Tarte au citron – Roux Brothers
The most talked about lemon tart recipe (above) is the one by The Roux Brothers, Albert and Michel.
There are two differing end results depending upon your palate. You’ll need to decide whether you like your tart as lemon curd or creamy custard. The two other recipes that are popular are by Pierre Hermé and Thomas Keller – although both heavy on the butter.
The aim is to get the balance right between the sweetness of the sugar and the tartness of the lemon. The crust should be rich and buttery to complement the filling.
“At first glance, you would think that the lemon cream is just another version of lemon curd—the ingredients are almost identical. What’s different is how they are treated, and it makes an enormous difference in the taste and texture.
In a curd, the eggs, lemon juice, sugar and butter are cooked together until they thicken. The result is silky, lemony and, above all, unmistakably rich and buttery. In Pierre’s lemon cream, the eggs, lemon juice and sugar—but not the butter—are cooked together until they thicken, just like curd. The mixture is then poured into a blender and allowed to cool for a few minutes. Then the butter is added, in pieces, and the cream is whipped around for a few minutes. Here’s the genius—instead of melting as it does in curd, the butter emulsifies (just as oil does in mayonnaise), so that the resulting texture is velvety and deceptively light. It is a stroke of culinary magic.”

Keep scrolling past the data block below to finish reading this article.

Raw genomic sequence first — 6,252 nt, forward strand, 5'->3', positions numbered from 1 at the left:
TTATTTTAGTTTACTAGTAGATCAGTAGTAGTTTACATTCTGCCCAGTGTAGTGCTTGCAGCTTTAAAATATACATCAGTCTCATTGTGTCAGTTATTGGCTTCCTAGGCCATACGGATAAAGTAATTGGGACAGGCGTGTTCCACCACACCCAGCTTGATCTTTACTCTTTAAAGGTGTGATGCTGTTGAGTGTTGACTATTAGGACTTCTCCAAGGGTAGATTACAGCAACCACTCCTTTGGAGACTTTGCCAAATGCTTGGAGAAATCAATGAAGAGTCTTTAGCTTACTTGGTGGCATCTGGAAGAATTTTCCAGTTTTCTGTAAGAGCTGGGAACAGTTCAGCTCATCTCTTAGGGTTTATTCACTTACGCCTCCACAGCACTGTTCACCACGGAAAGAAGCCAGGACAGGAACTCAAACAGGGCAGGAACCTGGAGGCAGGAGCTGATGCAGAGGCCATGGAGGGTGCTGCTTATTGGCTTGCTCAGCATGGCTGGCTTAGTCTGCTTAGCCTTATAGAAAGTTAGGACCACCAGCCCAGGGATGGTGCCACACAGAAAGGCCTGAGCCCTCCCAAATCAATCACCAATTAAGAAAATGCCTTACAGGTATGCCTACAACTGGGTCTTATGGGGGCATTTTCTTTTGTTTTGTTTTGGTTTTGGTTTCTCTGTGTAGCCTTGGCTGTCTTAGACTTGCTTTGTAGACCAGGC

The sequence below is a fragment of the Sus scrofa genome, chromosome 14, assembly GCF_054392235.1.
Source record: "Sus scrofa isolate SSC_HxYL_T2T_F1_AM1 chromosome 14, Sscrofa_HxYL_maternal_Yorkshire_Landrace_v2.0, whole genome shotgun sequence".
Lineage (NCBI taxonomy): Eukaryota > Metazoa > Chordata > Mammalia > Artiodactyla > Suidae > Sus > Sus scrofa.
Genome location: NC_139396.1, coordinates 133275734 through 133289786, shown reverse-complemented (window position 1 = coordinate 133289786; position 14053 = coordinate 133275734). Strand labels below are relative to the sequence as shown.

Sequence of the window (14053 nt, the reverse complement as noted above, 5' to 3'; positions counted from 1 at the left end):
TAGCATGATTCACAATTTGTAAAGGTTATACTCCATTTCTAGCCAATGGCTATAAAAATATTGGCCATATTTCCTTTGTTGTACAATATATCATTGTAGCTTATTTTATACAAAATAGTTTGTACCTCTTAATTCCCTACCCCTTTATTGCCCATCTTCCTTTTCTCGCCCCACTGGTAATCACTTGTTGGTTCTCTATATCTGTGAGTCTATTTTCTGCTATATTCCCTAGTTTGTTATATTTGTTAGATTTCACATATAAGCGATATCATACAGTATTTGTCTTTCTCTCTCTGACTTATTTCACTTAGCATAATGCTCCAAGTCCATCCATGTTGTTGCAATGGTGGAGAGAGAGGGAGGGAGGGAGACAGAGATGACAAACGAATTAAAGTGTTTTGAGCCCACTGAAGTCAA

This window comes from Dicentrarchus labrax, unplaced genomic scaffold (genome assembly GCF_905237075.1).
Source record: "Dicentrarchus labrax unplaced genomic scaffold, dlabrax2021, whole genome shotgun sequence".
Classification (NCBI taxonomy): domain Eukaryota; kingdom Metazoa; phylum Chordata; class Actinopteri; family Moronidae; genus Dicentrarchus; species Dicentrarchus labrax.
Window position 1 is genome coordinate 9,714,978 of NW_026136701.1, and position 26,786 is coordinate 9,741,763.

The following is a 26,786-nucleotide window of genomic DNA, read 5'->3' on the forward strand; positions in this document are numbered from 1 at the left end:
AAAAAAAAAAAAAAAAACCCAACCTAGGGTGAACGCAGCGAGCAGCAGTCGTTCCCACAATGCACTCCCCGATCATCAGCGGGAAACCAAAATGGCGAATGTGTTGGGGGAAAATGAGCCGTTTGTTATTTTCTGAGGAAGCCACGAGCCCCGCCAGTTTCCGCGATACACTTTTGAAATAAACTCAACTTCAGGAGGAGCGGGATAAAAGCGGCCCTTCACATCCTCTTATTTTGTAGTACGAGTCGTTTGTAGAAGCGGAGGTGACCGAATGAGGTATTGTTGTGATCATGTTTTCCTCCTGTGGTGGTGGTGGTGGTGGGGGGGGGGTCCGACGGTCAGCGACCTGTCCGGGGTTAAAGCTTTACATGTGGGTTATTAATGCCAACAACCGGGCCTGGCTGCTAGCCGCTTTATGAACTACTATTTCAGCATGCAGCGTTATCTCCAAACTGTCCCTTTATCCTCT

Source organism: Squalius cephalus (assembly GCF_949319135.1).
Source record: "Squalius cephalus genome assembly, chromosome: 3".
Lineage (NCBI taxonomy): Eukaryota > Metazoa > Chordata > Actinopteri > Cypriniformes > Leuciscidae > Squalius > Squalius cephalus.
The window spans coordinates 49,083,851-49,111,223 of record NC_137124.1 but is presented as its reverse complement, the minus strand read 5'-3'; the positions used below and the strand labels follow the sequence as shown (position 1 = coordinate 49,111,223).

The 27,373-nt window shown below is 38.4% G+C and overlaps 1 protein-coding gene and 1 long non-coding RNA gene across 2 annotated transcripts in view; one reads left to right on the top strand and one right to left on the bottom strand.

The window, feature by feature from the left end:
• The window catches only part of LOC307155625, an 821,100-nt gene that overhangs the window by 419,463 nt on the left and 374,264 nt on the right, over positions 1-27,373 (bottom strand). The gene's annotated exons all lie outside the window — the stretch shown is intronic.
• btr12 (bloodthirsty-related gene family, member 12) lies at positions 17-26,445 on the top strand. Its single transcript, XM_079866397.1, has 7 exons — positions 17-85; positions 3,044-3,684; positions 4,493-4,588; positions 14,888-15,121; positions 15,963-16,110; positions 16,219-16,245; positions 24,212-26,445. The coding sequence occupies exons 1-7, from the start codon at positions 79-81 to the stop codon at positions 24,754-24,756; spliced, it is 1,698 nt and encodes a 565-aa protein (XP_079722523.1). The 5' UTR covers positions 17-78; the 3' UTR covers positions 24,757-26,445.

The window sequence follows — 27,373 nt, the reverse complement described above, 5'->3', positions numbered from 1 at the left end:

– Dorie Greenspan, Baking: From My Home to Yours
Neil Perry sings the praises of passionfruit tart and claims it should be the Australian version of lemon tart.
- Kiwi lime tart – Dan Lepard
- How to cook perfect tarte au citron – Felicity Cloake
- Lemon-Lemon Lemon Cream – Dorie Greenspan (Pierre Hermé)
- Lemon Ripple Tart (includes raspberries) – Jamie Oliver
- Lemon Sabayon-Pine Nut Tart with Honeyed Mascarpone Cream – Thomas Keller
- Lemon tart – Dan Lepard (based on Marco Pierre White from White Heat)
- Passionfruit Tart – Neil Perry, Rockpool